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Bullard says 'recessionary shock' unlikely

The Prime Minister of Greece George Papandreou speaks to the media following a meeting with U.S. President Barack Obama, in Washington on March 9, 2010. Papandreou met with Obama as his country looks for ways to stop its financial bleeding and reform its economy after being hit hard by a financial recession. UPI/Kevin Dietsch
The Prime Minister of Greece George Papandreou speaks to the media following a meeting with U.S. President Barack Obama, in Washington on March 9, 2010. Papandreou met with Obama as his country looks for ways to stop its financial bleeding and reform its economy after being hit hard by a financial recession. UPI/Kevin Dietsch | License Photo

LONDON, May 25 (UPI) -- St. Louis Federal Reserve President James Bullard said Tuesday it was unlikely the debt crisis in Europe would lead to a "worldwide recessionary shock."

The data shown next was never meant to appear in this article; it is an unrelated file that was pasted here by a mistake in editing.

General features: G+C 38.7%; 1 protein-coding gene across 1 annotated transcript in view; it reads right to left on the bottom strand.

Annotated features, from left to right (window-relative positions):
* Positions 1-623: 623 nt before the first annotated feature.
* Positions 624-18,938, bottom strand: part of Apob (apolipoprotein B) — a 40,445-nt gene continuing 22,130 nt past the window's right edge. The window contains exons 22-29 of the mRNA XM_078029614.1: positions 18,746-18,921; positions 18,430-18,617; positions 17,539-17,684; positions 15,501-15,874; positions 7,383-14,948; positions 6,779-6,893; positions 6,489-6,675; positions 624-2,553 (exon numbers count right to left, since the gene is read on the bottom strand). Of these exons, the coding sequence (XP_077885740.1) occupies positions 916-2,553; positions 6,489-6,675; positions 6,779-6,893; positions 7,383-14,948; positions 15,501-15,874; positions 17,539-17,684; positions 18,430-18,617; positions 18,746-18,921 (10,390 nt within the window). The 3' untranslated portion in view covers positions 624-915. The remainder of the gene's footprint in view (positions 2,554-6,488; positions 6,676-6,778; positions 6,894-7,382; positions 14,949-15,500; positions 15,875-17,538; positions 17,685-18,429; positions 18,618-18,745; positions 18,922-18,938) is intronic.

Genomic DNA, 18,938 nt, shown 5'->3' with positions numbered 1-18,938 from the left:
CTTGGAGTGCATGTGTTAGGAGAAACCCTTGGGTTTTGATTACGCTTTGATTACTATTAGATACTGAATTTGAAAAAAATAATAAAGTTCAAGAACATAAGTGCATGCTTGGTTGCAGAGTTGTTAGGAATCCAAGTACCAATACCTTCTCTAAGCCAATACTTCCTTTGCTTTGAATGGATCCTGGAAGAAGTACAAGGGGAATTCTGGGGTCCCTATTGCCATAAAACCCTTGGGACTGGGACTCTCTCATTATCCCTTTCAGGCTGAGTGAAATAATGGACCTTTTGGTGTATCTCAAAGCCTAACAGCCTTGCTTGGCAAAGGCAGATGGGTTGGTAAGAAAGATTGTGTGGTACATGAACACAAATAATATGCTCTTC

Speaking at a conference in London, Bullard said, "There are several reasons why this new threat to global recovery will fall short of becoming a worldwide recessionary shock."

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"There is nothing intrinsic about such crises that they need to become important shocks to the broader, global macroeconomy," he said, pointing out that Russia went into default in 1998.

"Countries do default … and the world goes on," he said.

Bullard said the $957 billion rescue package for debt-burdened countries in Europe would "buy substantial time," and that the political will to prevent failure was in place. "Too big to fail is a controversial policy, but it does have its upside in the current situation," he said.

Checking himself, Bullard said "maybe" this time would be different, citing the relative weakness of financial firms that were deeply in government bonds.

While a spreading contagion could "reignite the type of financial shock seen in the fall of 2008 … I do not think this is a likely scenario," he said.

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